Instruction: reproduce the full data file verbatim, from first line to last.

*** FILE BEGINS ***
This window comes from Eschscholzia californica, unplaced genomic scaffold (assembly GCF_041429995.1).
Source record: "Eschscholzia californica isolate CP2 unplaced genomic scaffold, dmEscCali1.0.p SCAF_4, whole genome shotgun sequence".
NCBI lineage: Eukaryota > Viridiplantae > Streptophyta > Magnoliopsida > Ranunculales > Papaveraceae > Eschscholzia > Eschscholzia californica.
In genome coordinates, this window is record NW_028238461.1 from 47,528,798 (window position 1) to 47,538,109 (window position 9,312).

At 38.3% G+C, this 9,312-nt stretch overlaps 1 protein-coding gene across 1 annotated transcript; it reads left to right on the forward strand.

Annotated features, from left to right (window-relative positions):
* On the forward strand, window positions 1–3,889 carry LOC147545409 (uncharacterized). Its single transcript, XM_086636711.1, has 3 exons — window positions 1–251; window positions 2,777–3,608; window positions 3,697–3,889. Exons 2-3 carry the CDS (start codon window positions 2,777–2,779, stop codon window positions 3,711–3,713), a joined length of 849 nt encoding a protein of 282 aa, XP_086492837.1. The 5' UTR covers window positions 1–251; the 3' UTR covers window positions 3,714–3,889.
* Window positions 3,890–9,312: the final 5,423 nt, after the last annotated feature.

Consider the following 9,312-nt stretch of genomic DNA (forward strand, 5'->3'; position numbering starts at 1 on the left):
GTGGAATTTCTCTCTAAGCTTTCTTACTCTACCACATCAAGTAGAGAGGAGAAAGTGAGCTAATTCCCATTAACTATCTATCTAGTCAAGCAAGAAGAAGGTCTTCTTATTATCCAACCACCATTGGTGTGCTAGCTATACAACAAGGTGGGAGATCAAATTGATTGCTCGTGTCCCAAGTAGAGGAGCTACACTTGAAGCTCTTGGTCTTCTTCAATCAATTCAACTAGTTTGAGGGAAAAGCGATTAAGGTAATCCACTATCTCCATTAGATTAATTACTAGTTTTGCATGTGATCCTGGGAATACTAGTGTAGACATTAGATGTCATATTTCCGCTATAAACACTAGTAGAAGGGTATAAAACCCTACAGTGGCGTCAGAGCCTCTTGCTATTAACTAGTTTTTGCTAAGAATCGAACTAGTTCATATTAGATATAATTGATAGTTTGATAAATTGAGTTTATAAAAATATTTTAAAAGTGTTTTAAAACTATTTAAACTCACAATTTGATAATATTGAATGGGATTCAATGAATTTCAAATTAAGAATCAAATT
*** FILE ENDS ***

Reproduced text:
This window comes from Eschscholzia californica, unplaced genomic scaffold (assembly GCF_041429995.1).
Source record: "Eschscholzia californica isolate CP2 unplaced genomic scaffold, dmEscCali1.0.p SCAF_4, whole genome shotgun sequence".
NCBI lineage: Eukaryota > Viridiplantae > Streptophyta > Magnoliopsida > Ranunculales > Papaveraceae > Eschscholzia > Eschscholzia californica.
In genome coordinates, this window is record NW_028238461.1 from 47,528,798 (window position 1) to 47,538,109 (window position 9,312).

At 38.3% G+C, this 9,312-nt stretch overlaps 1 protein-coding gene across 1 annotated transcript; it reads left to right on the forward strand.

Annotated features, from left to right (window-relative positions):
* On the forward strand, window positions 1–3,889 carry LOC147545409 (uncharacterized). Its single transcript, XM_086636711.1, has 3 exons — window positions 1–251; window positions 2,777–3,608; window positions 3,697–3,889. Exons 2-3 carry the CDS (start codon window positions 2,777–2,779, stop codon window positions 3,711–3,713), a joined length of 849 nt encoding a protein of 282 aa, XP_086492837.1. The 5' UTR covers window positions 1–251; the 3' UTR covers window positions 3,714–3,889.
* Window positions 3,890–9,312: the final 5,423 nt, after the last annotated feature.

Consider the following 9,312-nt stretch of genomic DNA (forward strand, 5'->3'; position numbering starts at 1 on the left):
GTGGAATTTCTCTCTAAGCTTTCTTACTCTACCACATCAAGTAGAGAGGAGAAAGTGAGCTAATTCCCATTAACTATCTATCTAGTCAAGCAAGAAGAAGGTCTTCTTATTATCCAACCACCATTGGTGTGCTAGCTATACAACAAGGTGGGAGATCAAATTGATTGCTCGTGTCCCAAGTAGAGGAGCTACACTTGAAGCTCTTGGTCTTCTTCAATCAATTCAACTAGTTTGAGGGAAAAGCGATTAAGGTAATCCACTATCTCCATTAGATTAATTACTAGTTTTGCATGTGATCCTGGGAATACTAGTGTAGACATTAGATGTCATATTTCCGCTATAAACACTAGTAGAAGGGTATAAAACCCTACAGTGGCGTCAGAGCCTCTTGCTATTAACTAGTTTTTGCTAAGAATCGAACTAGTTCATATTAGATATAATTGATAGTTTGATAAATTGAGTTTATAAAAATATTTTAAAAGTGTTTTAAAACTATTTAAACTCACAATTTGATAATATTGAATGGGATTCAATGAATTTCAAATTAAGAATCAAATT